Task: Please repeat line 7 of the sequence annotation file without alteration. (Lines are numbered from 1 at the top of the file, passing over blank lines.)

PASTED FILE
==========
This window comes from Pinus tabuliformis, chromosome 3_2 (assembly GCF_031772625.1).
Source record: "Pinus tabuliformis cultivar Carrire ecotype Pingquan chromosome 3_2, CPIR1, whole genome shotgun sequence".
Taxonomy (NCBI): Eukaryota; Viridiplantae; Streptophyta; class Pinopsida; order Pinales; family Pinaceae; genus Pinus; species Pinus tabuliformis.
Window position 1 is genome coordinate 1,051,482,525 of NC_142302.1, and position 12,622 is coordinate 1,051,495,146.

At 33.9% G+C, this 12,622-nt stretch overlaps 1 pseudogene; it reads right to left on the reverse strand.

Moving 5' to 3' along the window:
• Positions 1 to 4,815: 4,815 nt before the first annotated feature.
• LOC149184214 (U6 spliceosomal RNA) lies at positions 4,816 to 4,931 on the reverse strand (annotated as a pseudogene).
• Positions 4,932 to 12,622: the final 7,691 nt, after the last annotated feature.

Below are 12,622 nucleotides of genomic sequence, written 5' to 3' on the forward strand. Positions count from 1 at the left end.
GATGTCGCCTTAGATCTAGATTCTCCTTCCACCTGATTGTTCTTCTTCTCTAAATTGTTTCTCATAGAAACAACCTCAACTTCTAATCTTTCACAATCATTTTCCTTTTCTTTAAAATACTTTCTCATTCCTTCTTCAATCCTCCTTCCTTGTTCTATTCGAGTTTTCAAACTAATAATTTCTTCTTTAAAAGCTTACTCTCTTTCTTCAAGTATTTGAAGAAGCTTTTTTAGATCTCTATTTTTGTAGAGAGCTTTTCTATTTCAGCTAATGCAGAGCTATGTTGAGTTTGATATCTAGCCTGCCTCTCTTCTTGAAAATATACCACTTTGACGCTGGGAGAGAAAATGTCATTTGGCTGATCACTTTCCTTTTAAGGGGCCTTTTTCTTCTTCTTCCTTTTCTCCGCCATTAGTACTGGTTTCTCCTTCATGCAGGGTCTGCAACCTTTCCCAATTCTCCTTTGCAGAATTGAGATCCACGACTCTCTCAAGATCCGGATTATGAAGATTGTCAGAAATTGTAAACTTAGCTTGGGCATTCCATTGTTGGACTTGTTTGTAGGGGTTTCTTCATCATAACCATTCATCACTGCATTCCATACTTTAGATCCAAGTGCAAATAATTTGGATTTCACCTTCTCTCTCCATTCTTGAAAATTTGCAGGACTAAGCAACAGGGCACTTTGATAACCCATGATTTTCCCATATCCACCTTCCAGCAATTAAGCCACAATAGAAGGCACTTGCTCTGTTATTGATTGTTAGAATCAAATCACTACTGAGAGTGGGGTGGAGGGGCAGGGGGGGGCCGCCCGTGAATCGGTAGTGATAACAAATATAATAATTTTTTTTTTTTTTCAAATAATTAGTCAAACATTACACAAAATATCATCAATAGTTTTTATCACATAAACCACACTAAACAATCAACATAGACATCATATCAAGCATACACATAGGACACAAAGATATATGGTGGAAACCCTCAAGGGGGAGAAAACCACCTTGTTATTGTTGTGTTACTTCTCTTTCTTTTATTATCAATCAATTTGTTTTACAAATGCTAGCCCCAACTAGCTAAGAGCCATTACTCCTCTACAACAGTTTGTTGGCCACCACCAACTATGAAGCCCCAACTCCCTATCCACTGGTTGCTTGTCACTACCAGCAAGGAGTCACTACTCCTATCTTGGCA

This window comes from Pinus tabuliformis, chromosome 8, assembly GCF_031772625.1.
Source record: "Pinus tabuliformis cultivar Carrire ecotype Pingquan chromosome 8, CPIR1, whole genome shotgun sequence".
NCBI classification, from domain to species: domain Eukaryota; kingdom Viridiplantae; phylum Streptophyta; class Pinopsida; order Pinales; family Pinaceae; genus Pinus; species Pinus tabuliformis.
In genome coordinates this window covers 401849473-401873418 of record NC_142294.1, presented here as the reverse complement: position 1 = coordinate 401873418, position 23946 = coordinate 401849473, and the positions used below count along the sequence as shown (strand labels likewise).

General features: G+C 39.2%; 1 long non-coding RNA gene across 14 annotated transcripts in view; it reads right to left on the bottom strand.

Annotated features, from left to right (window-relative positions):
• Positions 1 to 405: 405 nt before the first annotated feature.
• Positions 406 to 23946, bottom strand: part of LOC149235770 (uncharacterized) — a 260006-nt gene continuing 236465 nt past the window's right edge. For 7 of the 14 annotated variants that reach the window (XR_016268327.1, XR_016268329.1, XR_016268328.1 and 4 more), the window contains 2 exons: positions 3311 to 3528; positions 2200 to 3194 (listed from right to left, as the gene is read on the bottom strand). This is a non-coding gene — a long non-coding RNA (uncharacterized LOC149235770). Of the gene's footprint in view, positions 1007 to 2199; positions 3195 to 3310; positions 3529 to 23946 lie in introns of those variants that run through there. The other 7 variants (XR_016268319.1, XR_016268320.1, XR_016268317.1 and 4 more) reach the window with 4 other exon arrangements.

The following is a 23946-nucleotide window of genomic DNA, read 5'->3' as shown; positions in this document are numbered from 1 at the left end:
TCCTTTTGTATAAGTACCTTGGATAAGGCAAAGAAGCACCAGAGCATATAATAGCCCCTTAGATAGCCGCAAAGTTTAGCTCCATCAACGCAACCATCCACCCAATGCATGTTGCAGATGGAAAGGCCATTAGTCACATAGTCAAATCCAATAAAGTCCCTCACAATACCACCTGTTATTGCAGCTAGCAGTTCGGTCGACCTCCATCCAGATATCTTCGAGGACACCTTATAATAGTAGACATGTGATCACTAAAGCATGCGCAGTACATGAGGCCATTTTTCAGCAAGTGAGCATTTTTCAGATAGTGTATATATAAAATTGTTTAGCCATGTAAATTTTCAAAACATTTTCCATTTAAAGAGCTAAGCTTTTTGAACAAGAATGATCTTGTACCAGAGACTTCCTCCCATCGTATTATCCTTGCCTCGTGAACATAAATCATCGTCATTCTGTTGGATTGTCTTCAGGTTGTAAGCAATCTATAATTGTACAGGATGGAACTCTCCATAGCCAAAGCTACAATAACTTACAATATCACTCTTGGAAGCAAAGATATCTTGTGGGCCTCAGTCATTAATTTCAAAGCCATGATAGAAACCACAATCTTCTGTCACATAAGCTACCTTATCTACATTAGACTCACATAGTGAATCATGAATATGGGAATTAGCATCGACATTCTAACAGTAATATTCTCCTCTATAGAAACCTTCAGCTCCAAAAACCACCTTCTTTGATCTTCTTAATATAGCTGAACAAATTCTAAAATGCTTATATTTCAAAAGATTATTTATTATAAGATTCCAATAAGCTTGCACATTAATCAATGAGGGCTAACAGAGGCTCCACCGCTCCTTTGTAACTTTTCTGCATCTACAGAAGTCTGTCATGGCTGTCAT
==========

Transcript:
• Positions 1 to 4,815: 4,815 nt before the first annotated feature.